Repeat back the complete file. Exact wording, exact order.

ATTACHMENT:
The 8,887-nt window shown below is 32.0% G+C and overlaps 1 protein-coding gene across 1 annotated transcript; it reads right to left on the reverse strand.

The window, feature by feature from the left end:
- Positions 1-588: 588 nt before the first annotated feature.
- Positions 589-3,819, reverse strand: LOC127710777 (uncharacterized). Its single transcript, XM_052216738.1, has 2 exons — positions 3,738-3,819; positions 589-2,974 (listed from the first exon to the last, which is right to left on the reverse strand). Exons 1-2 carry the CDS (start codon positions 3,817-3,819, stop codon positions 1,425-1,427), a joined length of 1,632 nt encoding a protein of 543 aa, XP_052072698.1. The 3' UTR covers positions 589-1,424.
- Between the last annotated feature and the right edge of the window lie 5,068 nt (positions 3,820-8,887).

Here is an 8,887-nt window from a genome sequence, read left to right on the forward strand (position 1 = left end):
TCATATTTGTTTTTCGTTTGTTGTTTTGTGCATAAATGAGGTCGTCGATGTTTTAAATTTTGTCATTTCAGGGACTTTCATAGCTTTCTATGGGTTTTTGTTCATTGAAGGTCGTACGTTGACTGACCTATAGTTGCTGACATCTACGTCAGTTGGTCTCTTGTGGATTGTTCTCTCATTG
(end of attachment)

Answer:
The 8,887-nt window shown below is 32.0% G+C and overlaps 1 protein-coding gene across 1 annotated transcript; it reads right to left on the reverse strand.

The window, feature by feature from the left end:
- Positions 1-588: 588 nt before the first annotated feature.
- Positions 589-3,819, reverse strand: LOC127710777 (uncharacterized). Its single transcript, XM_052216738.1, has 2 exons — positions 3,738-3,819; positions 589-2,974 (listed from the first exon to the last, which is right to left on the reverse strand). Exons 1-2 carry the CDS (start codon positions 3,817-3,819, stop codon positions 1,425-1,427), a joined length of 1,632 nt encoding a protein of 543 aa, XP_052072698.1. The 3' UTR covers positions 589-1,424.
- Between the last annotated feature and the right edge of the window lie 5,068 nt (positions 3,820-8,887).

Here is an 8,887-nt window from a genome sequence, read left to right on the forward strand (position 1 = left end):
TCATATTTGTTTTTCGTTTGTTGTTTTGTGCATAAATGAGGTCGTCGATGTTTTAAATTTTGTCATTTCAGGGACTTTCATAGCTTTCTATGGGTTTTTGTTCATTGAAGGTCGTACGTTGACTGACCTATAGTTGCTGACATCTACGTCAGTTGGTCTCTTGTGGATTGTTCTCTCATTG